What makes a startup investable or fundable?

Scott Maxwell, Founder and Partner at Openview Venture Partners in the Boston area, shared his thoughts on what constitutes an investable business in a Hackernoon article in April 2018:

"As an institutional Venture Capitalist, I am always looking for a startup that could reach $100 million in revenues and that has the potential to get to $1 billion in revenues." - Scott Maxwell

By "investable business", we a referring to a growth style business that is on track to become funded by institutional venture capital investments in the typical angel / seed / A / B round structure.

While the first couple of years will typically limited revenue (due to a laser sharp focus on a small but well defined beachhead market) and will typically be cash flow negative due to all the investments needed to get the venture off the ground, there needs to be "a path to greatness" for investors to take notice.

Indeed, the bar for a "priced round" is getting higher and higher with each passing month. Jacob Mullens, a Partner at Shasta Ventures, wrote in an article dated February 2019 that startups need to meet the following conditions in order to raise a Series A round in San Francisco in 2019.

  • The startup needs to have already arrived at product/market fit
  • For a SaaS company, investors expect to see at least $1M in ARR (annual recurring revenue). $2-3M ARR is better. They also expect to see a growth rate of 2-3x year over year.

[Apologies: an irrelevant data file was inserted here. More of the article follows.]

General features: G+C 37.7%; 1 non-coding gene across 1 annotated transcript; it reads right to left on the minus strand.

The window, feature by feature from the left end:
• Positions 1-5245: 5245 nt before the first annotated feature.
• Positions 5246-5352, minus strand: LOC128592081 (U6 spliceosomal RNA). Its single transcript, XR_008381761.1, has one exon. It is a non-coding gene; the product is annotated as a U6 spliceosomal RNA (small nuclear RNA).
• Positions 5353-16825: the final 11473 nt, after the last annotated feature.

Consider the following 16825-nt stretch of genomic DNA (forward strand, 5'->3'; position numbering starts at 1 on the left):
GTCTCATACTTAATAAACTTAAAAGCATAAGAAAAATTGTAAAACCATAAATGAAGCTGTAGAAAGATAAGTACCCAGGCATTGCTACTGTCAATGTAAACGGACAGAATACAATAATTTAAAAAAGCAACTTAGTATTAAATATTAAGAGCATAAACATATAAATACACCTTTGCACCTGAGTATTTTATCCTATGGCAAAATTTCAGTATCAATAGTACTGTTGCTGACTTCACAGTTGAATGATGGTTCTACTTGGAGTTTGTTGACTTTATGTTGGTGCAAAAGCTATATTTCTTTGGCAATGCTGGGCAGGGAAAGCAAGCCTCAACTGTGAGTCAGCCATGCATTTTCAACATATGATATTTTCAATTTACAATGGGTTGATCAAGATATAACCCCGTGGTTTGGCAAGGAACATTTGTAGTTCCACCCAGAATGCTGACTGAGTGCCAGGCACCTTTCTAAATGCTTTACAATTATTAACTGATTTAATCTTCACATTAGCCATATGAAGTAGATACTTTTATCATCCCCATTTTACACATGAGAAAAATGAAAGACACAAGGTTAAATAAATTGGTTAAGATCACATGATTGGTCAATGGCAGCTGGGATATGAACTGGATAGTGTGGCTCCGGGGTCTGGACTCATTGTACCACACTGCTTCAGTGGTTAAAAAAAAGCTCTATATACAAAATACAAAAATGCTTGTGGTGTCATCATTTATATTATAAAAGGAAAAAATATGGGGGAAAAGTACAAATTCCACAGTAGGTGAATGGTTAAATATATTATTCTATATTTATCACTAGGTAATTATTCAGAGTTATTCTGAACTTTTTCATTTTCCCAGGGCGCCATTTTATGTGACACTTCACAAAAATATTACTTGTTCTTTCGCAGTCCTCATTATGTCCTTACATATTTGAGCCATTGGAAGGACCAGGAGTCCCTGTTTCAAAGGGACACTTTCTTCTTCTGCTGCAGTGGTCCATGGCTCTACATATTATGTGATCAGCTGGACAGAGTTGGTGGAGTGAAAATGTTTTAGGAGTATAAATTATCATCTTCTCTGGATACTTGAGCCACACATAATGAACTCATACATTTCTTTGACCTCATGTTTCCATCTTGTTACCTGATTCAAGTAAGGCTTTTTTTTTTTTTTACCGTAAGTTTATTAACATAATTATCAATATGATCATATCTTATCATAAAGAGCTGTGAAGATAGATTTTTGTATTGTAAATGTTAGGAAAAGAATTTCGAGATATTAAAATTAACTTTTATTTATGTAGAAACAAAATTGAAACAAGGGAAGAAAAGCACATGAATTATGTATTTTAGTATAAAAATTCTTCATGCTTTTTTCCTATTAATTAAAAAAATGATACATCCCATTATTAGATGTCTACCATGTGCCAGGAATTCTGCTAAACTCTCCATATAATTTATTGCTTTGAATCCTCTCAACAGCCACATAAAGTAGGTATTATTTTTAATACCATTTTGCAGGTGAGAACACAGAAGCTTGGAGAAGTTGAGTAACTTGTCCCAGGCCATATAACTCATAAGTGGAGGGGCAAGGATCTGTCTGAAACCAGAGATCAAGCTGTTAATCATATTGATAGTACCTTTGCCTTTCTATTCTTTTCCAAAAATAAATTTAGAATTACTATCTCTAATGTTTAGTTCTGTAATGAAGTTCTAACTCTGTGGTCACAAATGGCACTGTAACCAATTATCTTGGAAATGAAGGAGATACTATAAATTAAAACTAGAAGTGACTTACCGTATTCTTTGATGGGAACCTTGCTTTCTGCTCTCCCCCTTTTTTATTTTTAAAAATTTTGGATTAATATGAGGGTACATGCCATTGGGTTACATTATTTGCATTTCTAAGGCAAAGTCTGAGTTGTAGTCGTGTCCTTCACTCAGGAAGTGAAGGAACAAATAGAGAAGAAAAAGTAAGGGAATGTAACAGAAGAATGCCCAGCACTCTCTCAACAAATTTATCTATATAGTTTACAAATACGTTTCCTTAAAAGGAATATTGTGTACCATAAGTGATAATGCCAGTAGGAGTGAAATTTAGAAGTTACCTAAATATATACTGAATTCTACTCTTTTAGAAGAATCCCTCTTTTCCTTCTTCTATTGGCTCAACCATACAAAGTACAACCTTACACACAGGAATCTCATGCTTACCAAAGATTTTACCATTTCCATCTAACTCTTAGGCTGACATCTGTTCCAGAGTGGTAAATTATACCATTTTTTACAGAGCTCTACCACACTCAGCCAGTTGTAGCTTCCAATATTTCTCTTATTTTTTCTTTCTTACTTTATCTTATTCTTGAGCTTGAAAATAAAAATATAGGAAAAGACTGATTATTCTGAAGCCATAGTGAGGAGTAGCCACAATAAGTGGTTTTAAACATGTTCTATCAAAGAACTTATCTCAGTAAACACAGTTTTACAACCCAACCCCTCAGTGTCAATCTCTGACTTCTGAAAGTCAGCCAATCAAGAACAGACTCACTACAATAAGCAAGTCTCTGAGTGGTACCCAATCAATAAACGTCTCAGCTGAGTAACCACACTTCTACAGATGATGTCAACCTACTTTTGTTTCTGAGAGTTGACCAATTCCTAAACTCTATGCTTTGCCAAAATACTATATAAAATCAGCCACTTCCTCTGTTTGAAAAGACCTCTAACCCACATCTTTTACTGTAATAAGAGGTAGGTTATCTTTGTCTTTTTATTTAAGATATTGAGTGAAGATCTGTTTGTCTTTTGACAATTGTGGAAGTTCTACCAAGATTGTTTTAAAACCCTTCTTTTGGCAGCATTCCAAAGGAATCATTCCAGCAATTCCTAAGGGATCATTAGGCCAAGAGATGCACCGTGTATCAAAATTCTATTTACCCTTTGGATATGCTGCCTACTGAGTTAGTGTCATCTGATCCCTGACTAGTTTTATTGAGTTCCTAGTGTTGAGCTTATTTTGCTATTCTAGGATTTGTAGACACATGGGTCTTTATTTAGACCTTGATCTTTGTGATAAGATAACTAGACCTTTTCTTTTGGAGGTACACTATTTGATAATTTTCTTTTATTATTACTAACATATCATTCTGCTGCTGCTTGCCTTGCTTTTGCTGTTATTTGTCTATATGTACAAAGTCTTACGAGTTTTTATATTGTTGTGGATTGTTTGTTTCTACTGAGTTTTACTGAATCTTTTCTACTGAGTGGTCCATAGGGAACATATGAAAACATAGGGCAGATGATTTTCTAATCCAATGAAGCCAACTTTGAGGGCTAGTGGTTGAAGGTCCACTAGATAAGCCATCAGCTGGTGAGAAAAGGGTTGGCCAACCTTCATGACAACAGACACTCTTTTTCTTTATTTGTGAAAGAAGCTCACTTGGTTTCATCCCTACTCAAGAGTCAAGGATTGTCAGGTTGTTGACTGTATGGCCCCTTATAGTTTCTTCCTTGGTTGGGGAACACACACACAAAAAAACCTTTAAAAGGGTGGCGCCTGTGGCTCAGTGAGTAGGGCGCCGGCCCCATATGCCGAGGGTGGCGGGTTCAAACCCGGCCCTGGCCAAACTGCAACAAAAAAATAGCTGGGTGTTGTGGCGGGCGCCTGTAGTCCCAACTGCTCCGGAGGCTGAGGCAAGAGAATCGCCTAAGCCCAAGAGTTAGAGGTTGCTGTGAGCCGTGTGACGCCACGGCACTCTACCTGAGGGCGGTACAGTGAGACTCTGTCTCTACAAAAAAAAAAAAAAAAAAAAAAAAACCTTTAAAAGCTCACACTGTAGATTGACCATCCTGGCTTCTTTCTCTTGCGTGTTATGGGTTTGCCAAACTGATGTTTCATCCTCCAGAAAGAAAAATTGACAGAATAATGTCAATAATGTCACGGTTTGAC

• West coast VCs expect the startup to have instrumented their go-to-market strategy and tried a ton of experiments to figure out which user acquisition channel is the most productive and cost effective.
  • Last but not least west coast VCs want to see the startup play in a huge market that is ideally valued at $10b, growing to $100b in the next 5 years.

Now, that can seem daunting. But don't get discouraged. First, not every business is a SaaS business - and different businesses carry different metrics. For instance the fund raising metrics for a non-profit is completely different than these types of numbers. If you are building, say, a warehouse automation business, or a clean energy business, the timeline could be a lot longer than 5 years to 100m revenue - and that's fine. You just need to make sure you work with investors who understand and appreciate the dynamics of the business you are in.

If a venture is by nature not going to grow in the prototypical hockey stick manner, it can still be a very good business, but it might be better off building this business by bootstrapping it rather than seeking external institutional funding.

 

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